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A Narrative of the Life of Mrs. Mary Jemisonby James E. Seaver
Synopses & Reviews
Mary Jemison was one of the most famous white captives who, after being captured by Indians, chose to stay and live among her captors. In the midst of the Seven Years War(1758), at about age fifteen, Jemison was taken from her western Pennsylvania home by a Shawnee and French raiding party. Her family was killed, but Mary was traded to two Seneca sisters who adopted her to replace a slain brother. She lived to survive two Indian husbands, the births of eight children, the American Revolution, the War of 1812, and the canal era in upstate New York. In 1833 she died at about age ninety.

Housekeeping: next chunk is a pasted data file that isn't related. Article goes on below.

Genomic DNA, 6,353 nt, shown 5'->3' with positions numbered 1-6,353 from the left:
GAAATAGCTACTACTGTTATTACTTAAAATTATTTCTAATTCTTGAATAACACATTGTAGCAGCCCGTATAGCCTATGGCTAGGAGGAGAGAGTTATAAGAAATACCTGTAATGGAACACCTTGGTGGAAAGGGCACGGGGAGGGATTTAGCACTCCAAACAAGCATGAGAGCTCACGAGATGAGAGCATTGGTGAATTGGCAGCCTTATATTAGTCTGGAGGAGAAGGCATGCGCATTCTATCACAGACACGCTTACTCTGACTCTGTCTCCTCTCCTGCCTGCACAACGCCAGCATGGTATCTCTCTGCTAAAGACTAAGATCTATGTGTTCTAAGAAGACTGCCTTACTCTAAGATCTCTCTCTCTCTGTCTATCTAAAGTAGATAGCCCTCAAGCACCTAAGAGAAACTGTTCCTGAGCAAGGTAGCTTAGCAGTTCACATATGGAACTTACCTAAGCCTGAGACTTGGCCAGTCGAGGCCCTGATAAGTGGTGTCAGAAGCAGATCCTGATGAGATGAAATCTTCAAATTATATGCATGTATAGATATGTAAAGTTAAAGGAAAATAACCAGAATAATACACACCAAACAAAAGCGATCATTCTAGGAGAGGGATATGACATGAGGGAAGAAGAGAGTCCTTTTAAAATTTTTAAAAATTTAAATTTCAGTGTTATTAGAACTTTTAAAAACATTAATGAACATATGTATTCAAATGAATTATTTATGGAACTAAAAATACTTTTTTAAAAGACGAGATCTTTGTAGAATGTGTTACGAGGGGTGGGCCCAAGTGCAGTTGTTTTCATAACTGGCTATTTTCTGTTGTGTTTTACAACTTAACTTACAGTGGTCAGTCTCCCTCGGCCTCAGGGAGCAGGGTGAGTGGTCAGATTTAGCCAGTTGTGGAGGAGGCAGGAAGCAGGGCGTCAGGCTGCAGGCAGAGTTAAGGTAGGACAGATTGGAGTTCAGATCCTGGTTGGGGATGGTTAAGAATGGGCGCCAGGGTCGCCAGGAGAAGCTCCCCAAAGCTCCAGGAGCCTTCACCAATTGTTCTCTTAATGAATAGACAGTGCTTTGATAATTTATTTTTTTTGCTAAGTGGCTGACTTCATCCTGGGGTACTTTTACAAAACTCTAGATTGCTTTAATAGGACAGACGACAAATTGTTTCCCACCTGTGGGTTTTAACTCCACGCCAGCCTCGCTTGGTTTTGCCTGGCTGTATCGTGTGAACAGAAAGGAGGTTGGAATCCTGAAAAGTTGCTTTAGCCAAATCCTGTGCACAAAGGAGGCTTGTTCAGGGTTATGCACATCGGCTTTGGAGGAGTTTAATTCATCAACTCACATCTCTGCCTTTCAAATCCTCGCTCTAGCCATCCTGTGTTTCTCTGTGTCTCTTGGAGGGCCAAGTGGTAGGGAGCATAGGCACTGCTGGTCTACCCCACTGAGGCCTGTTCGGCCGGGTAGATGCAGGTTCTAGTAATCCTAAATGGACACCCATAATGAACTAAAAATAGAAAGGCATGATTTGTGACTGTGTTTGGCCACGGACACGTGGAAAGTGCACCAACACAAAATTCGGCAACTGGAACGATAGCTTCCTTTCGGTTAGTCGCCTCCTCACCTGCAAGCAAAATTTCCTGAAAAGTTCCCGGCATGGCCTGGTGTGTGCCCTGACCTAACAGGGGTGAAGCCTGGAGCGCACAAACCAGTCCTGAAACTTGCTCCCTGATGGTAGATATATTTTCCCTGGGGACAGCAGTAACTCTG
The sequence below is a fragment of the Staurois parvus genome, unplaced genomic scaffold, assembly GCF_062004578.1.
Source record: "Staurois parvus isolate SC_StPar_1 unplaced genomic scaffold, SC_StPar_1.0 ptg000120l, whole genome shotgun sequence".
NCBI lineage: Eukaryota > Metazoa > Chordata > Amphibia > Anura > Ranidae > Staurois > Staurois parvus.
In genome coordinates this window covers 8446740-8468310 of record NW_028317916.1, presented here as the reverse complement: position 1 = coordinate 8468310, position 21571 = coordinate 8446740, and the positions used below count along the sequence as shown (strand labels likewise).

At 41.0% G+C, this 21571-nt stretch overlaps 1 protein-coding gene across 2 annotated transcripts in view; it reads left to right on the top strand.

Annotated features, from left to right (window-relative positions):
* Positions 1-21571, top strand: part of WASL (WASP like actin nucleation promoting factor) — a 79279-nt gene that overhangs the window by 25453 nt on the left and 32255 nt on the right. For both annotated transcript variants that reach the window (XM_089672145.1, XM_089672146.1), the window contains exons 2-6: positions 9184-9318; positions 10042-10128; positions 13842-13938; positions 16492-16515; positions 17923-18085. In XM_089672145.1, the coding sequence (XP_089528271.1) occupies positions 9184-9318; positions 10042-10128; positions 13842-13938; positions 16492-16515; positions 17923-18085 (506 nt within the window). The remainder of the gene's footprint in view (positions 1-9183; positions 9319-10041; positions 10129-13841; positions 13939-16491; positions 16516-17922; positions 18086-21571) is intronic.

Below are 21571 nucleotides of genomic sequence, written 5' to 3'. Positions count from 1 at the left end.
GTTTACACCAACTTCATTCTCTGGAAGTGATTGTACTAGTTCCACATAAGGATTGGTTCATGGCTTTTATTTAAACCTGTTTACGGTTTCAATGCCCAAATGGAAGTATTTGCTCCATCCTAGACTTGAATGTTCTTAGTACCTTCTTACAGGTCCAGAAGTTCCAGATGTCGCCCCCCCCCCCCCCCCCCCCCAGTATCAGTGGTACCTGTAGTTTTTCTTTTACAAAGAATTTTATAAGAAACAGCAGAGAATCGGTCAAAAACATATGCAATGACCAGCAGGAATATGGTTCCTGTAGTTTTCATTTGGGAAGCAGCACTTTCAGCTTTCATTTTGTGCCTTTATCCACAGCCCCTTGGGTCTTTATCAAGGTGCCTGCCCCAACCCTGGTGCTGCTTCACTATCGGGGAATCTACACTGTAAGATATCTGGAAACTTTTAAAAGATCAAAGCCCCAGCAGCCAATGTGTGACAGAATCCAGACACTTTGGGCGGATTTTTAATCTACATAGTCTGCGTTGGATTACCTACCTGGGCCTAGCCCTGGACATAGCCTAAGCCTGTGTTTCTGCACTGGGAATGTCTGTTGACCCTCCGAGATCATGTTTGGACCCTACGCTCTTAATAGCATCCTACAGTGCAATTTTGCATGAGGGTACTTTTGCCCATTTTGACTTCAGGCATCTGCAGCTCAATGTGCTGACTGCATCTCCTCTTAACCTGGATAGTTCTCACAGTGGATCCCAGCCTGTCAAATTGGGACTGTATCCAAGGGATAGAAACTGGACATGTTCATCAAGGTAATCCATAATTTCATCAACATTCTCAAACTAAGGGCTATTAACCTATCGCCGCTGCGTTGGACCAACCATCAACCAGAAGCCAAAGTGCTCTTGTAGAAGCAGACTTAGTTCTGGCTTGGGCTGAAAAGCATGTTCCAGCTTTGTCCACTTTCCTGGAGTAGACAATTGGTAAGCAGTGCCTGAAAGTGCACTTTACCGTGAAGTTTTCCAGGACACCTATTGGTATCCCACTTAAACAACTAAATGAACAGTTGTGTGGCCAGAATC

Includes bibliographical references (p. 161-184) and index.
About the Author
James E. Seaver, a 19th-century author, is best known for writing A Narrative of the Life of Mrs. Mary Jemison.
June Namias was associate professor of history at the University of Alaska Anchorage. Her publications include White Captives: Gender and Ethnicity on the AmericanFrontier, 1607-1862, and a new edition of Sarah F. Wakefieldandrsquo;s Six Weeks in the Sioux Tepees: A Narrative of Indian Captivity.
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